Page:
Supporting Acceptable Dialogue Start Based on User Uninterruptibility Estimation for Avatar-Mediated Multi-tasking Online Communication

  • Takahiro Tanaka
  • Kyouhei Matsumura
  • Kinya Fujita
Part of the Lecture Notes in Computer Science book series (LNCS, volume 5621)


Current users of real-time online communication tools have difficulty recognizing the status of interaction partners. Therefore, initiation dialogue has a risk of unintended interruption of the partner. To overcome the problem, we focused on application-switching (AS) as a potential intelligent activity discontinuity marker for uninterruptibility estimation. Preliminary experiments revealed an uninterruptibility reduction effect of AS. Therefore, we prototyped an acceptable dialogue start supporting agent system that allows users to recognize the uninterruptibility of interaction partners naturally. The system estimates uninterruptibility using AS, keystrokes, and mouse clicks, and presenting the results by avatar posture and motion using overlapping expressions to control the impression of uninterruptibility.


Multi-tasking online communication interruptibility 


Unable to display preview. Download preview PDF.

Unable to display preview. Download preview PDF.


  1. 1.
    Honda, S., et al.: A Home Office Environment Based on the Concentration Degrees of Wokers: A Virtual Office SystemValentine. Trans. Info. Processing Society of Japan 39(5), 1472–1483 (1998) (in Japanese)Google Scholar
  2. 2.
    Hudson, S.E., et al.: Predicting Human Interruptibility with Sensors: A Wizard of Oz Feasibility Study. In: Proc. SIGCHI conf. on Human Factors in Computing Systems, pp. 257–264 (2003)Google Scholar
  3. 3.
    Kobayashi, K., Yamada, S.: Informing a User of Robot’s Mind by Motion. In: The third International Conference on Computational Intelligence, Robotics and Autonomous Systems (CIRAS 2005), SS4B-3 (2005)Google Scholar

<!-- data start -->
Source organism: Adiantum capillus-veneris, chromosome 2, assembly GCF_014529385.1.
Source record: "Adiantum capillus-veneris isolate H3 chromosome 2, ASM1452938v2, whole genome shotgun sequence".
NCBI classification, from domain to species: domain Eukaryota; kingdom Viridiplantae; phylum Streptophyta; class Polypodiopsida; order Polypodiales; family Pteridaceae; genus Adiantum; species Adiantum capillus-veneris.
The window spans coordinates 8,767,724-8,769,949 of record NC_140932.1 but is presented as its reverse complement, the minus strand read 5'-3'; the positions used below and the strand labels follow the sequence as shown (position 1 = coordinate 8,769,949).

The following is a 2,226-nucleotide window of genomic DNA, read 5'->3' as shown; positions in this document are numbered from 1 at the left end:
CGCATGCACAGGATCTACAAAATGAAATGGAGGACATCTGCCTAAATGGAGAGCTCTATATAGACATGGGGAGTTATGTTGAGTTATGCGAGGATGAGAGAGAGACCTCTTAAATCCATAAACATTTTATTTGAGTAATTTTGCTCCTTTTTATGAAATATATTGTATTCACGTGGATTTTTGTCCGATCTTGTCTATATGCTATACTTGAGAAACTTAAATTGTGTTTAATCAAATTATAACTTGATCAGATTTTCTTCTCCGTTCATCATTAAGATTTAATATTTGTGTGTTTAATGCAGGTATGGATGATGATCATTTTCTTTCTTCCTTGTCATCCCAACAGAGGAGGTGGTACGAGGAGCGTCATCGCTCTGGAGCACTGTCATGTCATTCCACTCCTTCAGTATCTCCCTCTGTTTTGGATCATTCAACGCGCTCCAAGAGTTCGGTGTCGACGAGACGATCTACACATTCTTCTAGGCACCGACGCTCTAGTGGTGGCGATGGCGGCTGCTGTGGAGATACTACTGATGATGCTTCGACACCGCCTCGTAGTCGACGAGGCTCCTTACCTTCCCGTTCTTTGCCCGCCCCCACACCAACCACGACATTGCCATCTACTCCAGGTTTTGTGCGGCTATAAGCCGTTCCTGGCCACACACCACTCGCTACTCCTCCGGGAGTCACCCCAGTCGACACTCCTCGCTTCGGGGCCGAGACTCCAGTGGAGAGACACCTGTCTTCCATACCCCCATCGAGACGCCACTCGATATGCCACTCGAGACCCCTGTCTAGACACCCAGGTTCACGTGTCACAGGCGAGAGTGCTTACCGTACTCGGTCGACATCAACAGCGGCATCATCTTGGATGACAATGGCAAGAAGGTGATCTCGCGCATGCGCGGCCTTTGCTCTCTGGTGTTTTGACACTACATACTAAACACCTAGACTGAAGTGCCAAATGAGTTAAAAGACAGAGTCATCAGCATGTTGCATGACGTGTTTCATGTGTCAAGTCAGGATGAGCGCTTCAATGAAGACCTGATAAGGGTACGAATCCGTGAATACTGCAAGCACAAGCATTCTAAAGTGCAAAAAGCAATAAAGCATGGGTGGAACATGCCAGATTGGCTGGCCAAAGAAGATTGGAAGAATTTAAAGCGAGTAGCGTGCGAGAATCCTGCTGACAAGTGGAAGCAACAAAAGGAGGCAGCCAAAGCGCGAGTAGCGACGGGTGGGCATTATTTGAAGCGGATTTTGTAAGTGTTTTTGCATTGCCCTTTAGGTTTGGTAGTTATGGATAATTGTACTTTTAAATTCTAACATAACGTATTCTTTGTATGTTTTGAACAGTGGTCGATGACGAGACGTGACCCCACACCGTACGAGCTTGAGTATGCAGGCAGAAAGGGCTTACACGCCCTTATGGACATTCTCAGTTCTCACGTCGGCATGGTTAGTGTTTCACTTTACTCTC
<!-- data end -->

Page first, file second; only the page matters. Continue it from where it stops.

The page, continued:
4. 4.
    Lance, B., Marsella, S.C.: Emotionally Expressive Head and Body Movement During Gaze Shifts. In: Pelachaud, C., Martin, J.-C., André, E., Chollet, G., Karpouzis, K., Pelé, D. (eds.) IVA 2007. LNCS, vol. 4722, pp. 72–85. Springer, Heidelberg (2007)CrossRefGoogle Scholar
  5. 5.
    Lester, J., et al.: A Hybrid Discriminative/Generative Approach for Modeling Human Activities. In: Proc. IJCAI 2005, pp. 766–772 (2005)Google Scholar
  6. 6.
    Lee, J., Marsella, S.: Nonverbal Behavior Generator for Embodied Conversational Agent. In: Proc. 6th International Conference on Intelligent Virtual Agents, pp. 243–255. Springer, Heidelberg (2006)Google Scholar
  7. 7.
    Second Life, Linden Research, Inc.,
  8. 8.
    Vertegaal, R.: The GAZE Groupware System: Mediating Joint Attention in Multiparty Communication and Collaboration. In: Proc. CHI 1999, pp. 15–20 (1999)Google Scholar

Copyright information

© Springer-Verlag Berlin Heidelberg 2009

Authors and Affiliations

  • Takahiro Tanaka
    • 1
  • Kyouhei Matsumura
    • 1
  • Kinya Fujita
    • 1
  1. 1.Tokyo University of Agriculture and TechnologyTokyoJapan

Personalised recommendations